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Smart firms needed smarter support to grow

Business support technology is evolving quickly, but SMEs still need more advanced digital pathways, says Enterprise Nation's Emma Jones

Computer programmer working with male colleague in office

I was invited by the Organisation for Economic Cooperation and Development (OECD) to take part in a global SME and entrepreneurship panel in Paris in May. This was to share data from Enterprise Nation’s digital platform to inform and offer recommendations on the future of business support. 

It’s the second time Enterprise Nation has taken part in this important global conference to talk about the evolution of digital business support and its vital role in supporting growth and sustainability in modern economies. This is a topic we understand through the work we do every day and it lies at the centre of most of the conversations we are having with corporate partners right now. 

Our view on this is simple – and one that I shared with the OECD gathering of partners. Business support technology is a powerful resource that is evolving quickly. At Enterprise Nation we have a vision for the future that sees universal access for small firms to a digital self-serve business support platform which, powered by AI and Open Finance, identifies firms that are eligible to be onboarded into funded and more accelerated/in-person programmes. I believe the UK could be the technology superpower to realise this vision. 

If our economy is to be given a fighting chance to feel the full benefit from the innovation start-ups can bring, we need to spend some time developing the next generation in iterative business support. That needs to offer secure and frictionless access to resources to ensure businesses get the best start, with unrivalled digital technology built in.  

This could see small businesses that take on their first employee and start using PAYE functionality, for example, trigger access to advice around employee benefits and human resources. Or companies that start to trade overseas, with global transactions appearing in their digital accounts, seamlessly fed information and guidance around exporting. 

The development of a digital pathway would not only be helpful for modern economies, it could also help entrepreneurs develop resilience to future shocks that are beyond their control.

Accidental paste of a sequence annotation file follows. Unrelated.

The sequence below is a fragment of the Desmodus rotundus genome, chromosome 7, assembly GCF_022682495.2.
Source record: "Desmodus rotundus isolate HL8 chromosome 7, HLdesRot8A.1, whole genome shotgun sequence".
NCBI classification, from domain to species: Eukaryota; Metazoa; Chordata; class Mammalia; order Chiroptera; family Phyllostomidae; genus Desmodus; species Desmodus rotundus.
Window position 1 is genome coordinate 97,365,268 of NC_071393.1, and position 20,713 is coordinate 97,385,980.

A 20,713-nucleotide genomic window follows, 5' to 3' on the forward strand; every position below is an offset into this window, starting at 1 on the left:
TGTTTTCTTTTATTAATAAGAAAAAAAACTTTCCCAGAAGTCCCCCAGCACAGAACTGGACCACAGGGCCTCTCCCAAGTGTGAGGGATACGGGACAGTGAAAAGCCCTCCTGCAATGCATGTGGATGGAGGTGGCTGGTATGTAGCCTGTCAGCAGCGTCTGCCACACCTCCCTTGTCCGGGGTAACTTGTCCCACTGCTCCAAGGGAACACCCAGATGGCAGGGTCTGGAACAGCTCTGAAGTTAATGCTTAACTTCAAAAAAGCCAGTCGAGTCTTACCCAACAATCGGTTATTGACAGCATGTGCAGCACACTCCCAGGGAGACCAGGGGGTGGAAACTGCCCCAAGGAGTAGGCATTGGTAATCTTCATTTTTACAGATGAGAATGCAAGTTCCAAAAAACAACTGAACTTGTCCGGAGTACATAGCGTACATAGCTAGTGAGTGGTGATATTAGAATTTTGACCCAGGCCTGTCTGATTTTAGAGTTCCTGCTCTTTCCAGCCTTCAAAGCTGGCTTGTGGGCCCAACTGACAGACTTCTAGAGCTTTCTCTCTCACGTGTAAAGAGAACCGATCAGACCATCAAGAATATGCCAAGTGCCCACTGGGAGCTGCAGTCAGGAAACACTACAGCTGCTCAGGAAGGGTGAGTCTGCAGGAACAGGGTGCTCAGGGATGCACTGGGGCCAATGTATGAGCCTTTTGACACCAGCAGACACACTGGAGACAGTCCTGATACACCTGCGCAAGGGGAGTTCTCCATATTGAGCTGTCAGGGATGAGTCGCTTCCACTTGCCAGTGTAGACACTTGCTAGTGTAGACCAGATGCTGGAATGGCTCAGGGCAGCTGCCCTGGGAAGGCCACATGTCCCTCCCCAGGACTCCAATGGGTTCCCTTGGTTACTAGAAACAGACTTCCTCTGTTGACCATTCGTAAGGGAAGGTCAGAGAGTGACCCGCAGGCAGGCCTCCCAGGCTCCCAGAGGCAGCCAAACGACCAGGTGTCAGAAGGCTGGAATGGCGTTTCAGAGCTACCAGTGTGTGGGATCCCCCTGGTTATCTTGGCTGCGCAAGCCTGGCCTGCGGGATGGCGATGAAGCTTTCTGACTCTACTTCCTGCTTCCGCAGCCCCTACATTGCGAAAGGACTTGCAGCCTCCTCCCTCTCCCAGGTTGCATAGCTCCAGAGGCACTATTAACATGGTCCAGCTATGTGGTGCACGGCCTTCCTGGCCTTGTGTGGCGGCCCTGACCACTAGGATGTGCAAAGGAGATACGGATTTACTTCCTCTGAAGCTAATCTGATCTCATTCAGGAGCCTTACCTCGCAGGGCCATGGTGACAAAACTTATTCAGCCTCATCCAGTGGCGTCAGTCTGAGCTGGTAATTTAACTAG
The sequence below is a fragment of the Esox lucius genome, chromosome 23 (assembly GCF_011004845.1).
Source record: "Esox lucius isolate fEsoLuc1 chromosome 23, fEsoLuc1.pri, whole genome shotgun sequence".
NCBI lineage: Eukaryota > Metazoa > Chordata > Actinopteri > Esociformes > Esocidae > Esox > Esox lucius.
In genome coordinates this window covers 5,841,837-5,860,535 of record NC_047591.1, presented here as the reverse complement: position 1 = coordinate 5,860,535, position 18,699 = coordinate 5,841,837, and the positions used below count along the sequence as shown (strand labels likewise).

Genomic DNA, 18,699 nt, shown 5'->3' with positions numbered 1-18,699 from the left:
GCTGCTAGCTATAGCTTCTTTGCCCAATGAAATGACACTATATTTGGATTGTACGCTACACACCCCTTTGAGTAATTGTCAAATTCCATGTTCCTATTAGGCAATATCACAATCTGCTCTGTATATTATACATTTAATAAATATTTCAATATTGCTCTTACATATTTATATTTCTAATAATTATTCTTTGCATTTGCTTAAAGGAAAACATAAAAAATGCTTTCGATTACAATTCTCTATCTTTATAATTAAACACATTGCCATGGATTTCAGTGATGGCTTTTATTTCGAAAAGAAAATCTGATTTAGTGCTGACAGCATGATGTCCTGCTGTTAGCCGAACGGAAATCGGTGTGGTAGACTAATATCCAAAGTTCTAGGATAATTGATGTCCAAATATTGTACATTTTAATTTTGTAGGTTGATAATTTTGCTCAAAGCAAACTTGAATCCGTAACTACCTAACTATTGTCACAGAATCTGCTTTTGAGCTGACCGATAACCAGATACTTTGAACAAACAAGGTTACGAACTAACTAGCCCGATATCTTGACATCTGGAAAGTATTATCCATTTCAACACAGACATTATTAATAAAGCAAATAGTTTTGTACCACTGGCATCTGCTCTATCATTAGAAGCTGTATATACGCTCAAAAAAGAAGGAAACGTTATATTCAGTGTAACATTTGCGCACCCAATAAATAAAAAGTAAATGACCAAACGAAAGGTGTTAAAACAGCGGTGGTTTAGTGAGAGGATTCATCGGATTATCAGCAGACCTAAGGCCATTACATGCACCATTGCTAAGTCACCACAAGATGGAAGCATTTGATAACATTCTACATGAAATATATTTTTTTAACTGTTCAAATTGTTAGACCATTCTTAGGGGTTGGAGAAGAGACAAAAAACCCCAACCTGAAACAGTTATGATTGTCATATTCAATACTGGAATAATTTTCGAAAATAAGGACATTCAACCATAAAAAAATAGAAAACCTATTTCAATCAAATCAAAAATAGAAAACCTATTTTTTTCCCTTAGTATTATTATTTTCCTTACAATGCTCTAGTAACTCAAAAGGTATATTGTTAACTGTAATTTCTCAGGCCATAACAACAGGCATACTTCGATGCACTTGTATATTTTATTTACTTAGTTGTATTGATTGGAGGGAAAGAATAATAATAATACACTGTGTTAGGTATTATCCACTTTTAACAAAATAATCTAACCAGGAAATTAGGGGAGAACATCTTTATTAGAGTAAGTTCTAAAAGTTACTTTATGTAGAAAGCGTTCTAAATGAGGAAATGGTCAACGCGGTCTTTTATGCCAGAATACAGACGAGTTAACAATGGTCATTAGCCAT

Businesses are already looking for this type of intuitive support. And when Enterprise Nation hears that small businesses have a challenge, we like to act and respond with a solution.  

We are already making strides on this with private sector partners including Google, Cisco, Sage and Vodafone on an initiative called Tech Hub that assesses what digital support businesses need and matches them to relevant events and resource. We know it’s critical to work with the private sector in supporting businesses to adopt new training, tools and business behaviours by linking universal support, for example, to their own APIs.  

Our own research on SME AI adoption as part of the Tech Hub initiative found that more than half (57%) of UK SMEs are already using mostly generative artificial intelligence to run their business. But skills and confidence are low. 

We must remember business leaders are busy getting on with the business of the day. They are time poor and while they are focused on their own long to-do list, they also have to insure themselves against economic and political instability. 

This is one of the reasons we must act now before the gap between large and small businesses widens. Imagine a world where a small business could have frictionless access to cutting-edge support technology wherever they are located. 

With 95 per cent of all businesses in the UK start-ups and micro firms with between one and nine employees, the impact on our economy alone would be significant.  

Over the next 12 months we will be testing approaches to see what works when it comes to digital adoption and evolution for small firms. That could range from subsidised training through to AI-powered diagnostics, with the realisation that failing to tackle these issues now is storing up problems for years, and possibly decades, to come. 

Let’s take the lead on this global mission and deliver high-quality support in the form of a ‘made in the UK’ global digital pathway for business. 

Emma Jones is the founder and chief executive of Enterprise Nation, the small business support platform

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